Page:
I went to a support group for ladies with gynaecological cancers at the hospital yesterday. Although the ladies were all lovely only one lady had had ovarian cancer but hers was a 1c so I came away feeling a bit downhearted. Not that I wished her to have a higher grade of course, but I just feel I need to have links with those with Stage 3 or 4, maybe with a stoma too. Maybe I would be better with a Target Ovarian Cancer Support Group. I am going to the hospital today for pre-op tests/discussions so I am hoping they can put me in touch with someone in my situation post-op so that I can listen to their experiences.

    I have also just had a post from another lady, so I will get in touch with her.

    I also look forward to hearing from Jean.

    Thank you so much again.

    Sarah xx

  • Welcome - and I'm sorry you're joing this club.

    You look just as you describe yourself and there will be more lovely meals like that in the future.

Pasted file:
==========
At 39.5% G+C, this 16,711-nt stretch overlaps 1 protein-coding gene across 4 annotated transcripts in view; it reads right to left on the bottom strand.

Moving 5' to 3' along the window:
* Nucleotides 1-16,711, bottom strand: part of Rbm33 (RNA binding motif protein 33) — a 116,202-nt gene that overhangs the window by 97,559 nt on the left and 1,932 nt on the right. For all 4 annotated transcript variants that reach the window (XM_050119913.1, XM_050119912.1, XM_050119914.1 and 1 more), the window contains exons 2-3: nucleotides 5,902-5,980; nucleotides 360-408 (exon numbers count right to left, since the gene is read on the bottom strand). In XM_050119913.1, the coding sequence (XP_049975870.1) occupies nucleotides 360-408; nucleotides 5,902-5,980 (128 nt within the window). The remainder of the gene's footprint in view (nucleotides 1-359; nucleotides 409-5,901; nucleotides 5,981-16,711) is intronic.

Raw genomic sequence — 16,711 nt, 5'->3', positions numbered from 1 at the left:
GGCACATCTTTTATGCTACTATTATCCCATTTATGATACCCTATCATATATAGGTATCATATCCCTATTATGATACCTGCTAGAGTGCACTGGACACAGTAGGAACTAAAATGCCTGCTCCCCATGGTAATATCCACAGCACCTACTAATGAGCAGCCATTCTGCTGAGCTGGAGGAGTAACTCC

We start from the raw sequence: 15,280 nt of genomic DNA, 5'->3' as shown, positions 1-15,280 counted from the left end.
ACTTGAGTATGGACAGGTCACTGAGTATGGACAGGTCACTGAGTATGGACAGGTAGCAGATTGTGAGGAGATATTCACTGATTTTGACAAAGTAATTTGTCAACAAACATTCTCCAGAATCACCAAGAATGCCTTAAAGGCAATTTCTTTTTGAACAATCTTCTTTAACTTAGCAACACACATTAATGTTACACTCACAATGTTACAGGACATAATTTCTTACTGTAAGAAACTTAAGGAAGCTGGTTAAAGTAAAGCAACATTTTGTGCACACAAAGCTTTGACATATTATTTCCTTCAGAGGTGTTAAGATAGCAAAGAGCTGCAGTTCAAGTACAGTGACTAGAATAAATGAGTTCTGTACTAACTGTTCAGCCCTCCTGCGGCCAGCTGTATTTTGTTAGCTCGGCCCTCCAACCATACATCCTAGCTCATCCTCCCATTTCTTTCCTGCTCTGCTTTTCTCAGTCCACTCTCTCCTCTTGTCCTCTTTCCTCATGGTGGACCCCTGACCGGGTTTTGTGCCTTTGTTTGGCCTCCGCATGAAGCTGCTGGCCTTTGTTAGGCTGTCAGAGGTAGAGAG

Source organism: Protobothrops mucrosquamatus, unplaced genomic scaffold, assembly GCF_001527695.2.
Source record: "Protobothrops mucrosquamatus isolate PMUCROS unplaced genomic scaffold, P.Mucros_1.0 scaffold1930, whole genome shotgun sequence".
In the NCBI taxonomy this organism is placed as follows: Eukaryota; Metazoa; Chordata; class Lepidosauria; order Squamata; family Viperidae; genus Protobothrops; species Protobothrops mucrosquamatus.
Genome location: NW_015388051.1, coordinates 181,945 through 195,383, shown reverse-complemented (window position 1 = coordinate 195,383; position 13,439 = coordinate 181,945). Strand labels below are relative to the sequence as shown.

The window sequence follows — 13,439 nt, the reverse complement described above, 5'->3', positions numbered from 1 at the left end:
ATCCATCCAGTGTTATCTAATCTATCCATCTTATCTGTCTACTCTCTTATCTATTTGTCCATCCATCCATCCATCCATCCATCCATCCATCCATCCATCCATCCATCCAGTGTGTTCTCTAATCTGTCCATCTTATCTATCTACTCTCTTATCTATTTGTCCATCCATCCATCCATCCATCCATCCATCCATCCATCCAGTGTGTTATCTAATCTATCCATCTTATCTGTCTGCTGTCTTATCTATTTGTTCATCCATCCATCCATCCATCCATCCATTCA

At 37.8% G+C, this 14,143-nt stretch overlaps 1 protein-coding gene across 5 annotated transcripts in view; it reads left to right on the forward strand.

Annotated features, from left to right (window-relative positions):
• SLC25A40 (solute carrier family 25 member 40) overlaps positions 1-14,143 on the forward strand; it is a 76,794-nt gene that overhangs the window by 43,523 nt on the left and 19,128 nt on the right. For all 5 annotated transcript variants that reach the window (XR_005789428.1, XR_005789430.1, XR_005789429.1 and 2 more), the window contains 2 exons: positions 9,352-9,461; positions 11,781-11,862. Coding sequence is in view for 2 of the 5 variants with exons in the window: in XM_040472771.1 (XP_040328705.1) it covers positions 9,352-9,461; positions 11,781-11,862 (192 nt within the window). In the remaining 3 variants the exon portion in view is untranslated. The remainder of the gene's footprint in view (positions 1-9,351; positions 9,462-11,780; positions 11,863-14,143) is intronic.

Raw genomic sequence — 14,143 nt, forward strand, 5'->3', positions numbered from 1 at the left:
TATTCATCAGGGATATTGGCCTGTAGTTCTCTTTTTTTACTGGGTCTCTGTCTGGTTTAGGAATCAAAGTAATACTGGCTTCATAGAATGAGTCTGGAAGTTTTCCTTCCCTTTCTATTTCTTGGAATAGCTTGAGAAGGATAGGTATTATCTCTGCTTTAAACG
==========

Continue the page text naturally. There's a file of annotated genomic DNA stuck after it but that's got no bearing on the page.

You've met Annie and there are lots of other lovely, experienced and helpful people on here, including stoma management.

    As you will learn ( we all have to become our own experts ) this disease takes many forms and is unpredictable.

    I was diagnosed 1c 4 and a bit years ago. I was quite thrilled at the time. But, I have had one recurrence - in the para-aortic lymph nodes, with possibly another one coming up.

    I've met a number of women diagnosed at more advanced stages than me, longer ago, who have had no recurrences. If you begin to think that OC behaves a bit like Alice in Wonderland, you'd be on the right track!

    It sounds as if your consultant is of the glass half empty variety. Ignore him. The Ovacome members day had an interesting presentation about the statistics. Age and general health have a significant bearing on how things work out. Both of these are in your favour.

    It's very hard, but stay positive. I only joined this site when I had my recurrence. It's good you're with us right from the start.

    All the best xxx

  • Chris is spot on about your consultant being 'glass half-empty' and she quite rightly says there are women living well for years after a diagnosis of advanced Stage 3 or 4 ovarian cancer.